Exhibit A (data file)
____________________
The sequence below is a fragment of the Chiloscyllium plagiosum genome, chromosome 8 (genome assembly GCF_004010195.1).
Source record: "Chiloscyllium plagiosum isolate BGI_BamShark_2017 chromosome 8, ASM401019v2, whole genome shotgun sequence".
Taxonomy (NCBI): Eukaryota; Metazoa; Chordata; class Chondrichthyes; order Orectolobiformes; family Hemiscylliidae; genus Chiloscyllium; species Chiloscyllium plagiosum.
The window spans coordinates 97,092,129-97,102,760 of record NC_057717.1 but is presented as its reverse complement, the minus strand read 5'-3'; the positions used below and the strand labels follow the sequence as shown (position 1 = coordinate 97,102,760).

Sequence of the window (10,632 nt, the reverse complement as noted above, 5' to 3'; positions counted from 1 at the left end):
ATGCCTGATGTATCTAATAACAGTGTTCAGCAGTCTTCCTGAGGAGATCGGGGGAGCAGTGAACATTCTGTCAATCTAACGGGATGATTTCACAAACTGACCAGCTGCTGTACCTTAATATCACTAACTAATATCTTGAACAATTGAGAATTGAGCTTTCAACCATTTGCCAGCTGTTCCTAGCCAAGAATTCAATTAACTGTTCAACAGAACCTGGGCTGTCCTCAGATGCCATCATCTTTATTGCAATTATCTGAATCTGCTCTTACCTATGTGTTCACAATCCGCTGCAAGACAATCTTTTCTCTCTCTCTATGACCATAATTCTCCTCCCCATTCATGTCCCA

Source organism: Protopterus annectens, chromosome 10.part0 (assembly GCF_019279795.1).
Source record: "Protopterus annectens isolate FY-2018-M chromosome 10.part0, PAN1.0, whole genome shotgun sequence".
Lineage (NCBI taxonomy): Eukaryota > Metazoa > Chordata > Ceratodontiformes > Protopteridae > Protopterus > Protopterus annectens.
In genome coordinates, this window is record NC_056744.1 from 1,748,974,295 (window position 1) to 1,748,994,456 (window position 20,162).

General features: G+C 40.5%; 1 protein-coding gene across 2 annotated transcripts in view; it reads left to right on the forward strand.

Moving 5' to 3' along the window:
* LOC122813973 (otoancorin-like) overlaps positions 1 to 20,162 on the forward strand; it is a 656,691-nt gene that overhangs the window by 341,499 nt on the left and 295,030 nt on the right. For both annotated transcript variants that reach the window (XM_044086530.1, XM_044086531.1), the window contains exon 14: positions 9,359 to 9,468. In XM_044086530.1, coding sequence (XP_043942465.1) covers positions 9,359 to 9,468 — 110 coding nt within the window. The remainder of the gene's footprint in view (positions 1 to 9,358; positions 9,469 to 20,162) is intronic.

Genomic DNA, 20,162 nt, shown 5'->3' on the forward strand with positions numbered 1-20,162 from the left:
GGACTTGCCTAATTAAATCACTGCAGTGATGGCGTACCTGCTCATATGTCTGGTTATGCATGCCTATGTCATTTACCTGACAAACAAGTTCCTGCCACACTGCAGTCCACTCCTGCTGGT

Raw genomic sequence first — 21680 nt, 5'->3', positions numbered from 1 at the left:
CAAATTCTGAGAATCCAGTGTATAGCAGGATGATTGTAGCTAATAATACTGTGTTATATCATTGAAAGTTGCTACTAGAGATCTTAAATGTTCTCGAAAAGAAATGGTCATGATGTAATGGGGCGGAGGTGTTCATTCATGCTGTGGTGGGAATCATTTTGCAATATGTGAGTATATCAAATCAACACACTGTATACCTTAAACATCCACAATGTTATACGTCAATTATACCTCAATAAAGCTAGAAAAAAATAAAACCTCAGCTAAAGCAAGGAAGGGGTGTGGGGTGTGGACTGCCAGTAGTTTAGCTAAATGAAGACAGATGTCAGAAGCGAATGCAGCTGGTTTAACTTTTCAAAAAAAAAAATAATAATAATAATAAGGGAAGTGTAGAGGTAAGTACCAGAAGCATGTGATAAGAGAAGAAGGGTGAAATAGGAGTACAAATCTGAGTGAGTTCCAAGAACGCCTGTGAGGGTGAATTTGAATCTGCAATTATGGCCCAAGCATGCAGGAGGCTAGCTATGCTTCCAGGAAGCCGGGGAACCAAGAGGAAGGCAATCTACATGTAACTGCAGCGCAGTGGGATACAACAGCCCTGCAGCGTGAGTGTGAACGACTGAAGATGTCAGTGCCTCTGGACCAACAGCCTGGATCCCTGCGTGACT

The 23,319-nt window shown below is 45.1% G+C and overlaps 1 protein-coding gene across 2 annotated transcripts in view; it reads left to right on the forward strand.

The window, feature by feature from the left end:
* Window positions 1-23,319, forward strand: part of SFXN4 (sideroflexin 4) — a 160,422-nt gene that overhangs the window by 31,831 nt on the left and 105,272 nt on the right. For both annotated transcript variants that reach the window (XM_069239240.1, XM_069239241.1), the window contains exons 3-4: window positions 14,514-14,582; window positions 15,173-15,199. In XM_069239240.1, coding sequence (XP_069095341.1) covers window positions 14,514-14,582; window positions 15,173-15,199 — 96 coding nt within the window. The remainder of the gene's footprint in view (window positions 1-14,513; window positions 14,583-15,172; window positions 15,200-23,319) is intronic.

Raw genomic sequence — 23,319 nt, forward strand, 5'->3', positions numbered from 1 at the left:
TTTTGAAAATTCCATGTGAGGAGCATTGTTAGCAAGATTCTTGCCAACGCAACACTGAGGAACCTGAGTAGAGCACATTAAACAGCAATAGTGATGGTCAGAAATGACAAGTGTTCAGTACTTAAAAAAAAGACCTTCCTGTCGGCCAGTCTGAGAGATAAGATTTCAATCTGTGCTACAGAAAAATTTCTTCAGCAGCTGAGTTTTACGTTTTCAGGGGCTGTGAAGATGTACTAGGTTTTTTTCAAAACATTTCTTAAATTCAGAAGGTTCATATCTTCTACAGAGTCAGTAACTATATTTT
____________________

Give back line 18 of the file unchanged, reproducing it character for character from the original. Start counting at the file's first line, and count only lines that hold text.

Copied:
The 23,319-nt window shown below is 45.1% G+C and overlaps 1 protein-coding gene across 2 annotated transcripts in view; it reads left to right on the forward strand.